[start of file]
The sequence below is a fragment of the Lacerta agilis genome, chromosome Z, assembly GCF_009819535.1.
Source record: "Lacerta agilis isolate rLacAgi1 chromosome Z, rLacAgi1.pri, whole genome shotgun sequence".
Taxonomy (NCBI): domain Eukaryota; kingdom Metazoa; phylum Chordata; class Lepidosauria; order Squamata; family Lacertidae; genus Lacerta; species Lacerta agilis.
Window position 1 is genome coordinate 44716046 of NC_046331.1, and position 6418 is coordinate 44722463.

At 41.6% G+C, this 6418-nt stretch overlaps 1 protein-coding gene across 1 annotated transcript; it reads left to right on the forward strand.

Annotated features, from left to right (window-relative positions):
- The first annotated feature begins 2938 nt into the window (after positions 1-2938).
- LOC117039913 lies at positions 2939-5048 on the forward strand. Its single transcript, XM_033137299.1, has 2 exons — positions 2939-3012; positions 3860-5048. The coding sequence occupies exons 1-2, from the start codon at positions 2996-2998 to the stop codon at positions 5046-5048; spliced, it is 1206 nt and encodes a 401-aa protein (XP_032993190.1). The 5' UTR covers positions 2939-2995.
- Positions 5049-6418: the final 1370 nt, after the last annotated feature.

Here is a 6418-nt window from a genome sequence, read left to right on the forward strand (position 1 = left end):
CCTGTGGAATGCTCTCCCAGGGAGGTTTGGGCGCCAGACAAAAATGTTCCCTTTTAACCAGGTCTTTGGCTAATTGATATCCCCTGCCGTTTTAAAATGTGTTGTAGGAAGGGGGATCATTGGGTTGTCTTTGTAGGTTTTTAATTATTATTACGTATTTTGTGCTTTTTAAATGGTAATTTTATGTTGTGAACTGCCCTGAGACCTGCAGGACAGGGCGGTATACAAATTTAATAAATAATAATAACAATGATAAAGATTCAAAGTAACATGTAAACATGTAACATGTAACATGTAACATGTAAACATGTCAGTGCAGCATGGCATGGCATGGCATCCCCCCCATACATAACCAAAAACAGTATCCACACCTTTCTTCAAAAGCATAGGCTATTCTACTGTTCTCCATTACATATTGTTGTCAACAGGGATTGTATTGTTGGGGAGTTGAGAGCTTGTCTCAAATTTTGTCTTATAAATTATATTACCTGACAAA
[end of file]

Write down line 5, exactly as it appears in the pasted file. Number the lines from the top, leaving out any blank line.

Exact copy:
At 41.6% G+C, this 6418-nt stretch overlaps 1 protein-coding gene across 1 annotated transcript; it reads left to right on the forward strand.